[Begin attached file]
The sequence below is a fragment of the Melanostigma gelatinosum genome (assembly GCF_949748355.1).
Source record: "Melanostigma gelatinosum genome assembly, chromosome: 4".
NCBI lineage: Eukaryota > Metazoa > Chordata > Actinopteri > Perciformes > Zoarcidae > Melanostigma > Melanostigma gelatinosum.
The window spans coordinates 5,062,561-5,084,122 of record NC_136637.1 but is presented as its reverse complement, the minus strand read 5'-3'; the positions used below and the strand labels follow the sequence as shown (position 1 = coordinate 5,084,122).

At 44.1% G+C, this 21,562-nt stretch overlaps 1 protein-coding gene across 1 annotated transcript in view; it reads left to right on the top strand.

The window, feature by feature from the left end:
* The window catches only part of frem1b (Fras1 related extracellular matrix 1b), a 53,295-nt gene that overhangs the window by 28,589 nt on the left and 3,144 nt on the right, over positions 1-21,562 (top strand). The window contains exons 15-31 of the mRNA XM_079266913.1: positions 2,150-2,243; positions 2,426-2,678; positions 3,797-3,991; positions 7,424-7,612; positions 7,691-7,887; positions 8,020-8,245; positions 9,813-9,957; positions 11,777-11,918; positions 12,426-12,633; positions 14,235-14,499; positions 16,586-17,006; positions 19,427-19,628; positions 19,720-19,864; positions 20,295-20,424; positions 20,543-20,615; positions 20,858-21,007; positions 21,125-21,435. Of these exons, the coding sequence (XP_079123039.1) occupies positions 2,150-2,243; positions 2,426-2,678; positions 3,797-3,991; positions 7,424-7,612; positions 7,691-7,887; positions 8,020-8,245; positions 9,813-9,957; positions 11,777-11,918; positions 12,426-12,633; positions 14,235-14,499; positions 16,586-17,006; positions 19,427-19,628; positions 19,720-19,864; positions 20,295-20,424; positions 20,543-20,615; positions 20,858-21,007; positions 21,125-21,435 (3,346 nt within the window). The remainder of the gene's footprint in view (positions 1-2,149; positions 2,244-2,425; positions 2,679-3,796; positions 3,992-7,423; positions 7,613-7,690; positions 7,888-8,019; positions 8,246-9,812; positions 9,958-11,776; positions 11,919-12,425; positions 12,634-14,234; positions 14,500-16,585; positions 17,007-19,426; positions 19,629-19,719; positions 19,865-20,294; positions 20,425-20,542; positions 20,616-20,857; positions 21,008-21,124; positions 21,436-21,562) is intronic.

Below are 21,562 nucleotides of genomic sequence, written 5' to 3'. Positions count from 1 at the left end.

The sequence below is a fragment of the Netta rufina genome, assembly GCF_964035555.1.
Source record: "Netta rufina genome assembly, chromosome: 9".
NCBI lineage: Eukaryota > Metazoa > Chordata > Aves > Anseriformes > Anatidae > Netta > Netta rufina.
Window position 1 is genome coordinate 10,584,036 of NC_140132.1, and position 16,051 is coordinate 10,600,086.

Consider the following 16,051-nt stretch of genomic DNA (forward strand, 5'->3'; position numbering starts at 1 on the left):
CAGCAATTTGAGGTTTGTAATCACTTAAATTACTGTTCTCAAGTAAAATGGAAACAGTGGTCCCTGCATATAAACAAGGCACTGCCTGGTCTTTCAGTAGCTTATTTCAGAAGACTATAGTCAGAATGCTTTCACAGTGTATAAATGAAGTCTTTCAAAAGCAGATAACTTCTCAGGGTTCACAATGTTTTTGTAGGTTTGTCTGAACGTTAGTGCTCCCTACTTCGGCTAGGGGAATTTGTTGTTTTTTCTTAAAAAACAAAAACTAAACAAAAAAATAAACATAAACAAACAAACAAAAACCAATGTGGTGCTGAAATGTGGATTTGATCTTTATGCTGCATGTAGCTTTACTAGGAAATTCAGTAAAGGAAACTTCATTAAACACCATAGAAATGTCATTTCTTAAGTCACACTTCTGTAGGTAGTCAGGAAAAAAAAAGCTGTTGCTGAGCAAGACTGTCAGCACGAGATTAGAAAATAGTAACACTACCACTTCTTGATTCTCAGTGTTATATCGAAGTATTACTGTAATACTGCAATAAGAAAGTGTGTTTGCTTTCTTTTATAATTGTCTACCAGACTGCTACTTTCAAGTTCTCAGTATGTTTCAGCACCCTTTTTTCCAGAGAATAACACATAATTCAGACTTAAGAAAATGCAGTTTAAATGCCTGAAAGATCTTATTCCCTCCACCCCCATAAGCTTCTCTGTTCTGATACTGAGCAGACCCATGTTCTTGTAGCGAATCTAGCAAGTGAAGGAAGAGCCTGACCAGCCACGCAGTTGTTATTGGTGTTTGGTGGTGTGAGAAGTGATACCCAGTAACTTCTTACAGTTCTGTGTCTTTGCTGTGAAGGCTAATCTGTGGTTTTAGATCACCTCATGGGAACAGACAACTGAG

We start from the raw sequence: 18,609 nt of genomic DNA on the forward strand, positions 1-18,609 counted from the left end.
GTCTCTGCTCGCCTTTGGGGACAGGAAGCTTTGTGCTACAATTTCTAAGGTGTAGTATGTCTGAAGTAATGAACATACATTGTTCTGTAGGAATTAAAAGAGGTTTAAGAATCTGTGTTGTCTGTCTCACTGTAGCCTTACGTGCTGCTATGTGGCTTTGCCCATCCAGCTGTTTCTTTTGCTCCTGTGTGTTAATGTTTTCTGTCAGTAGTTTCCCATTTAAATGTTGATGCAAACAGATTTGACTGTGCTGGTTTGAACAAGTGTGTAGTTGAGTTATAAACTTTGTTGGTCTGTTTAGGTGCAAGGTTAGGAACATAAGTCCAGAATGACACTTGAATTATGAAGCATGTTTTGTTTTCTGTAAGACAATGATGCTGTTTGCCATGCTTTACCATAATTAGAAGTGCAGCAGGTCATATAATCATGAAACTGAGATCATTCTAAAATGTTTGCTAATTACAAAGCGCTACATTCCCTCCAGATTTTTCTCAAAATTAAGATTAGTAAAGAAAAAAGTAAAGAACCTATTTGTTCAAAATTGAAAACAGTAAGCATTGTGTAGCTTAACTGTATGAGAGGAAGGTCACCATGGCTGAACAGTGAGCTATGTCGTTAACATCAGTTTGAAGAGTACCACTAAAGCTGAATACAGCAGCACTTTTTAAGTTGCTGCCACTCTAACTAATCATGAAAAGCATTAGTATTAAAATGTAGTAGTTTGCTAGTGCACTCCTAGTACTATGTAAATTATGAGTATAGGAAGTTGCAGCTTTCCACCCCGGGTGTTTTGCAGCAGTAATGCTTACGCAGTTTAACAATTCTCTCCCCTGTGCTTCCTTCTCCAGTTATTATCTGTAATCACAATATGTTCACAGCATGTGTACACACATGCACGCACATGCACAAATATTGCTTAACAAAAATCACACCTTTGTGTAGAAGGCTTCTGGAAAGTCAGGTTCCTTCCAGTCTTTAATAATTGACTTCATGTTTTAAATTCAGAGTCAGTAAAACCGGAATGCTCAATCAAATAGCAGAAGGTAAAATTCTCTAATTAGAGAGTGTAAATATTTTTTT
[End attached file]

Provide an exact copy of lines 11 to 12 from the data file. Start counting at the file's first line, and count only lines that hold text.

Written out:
NCBI lineage: Eukaryota > Metazoa > Chordata > Aves > Anseriformes > Anatidae > Netta > Netta rufina.
Window position 1 is genome coordinate 10,584,036 of NC_140132.1, and position 16,051 is coordinate 10,600,086.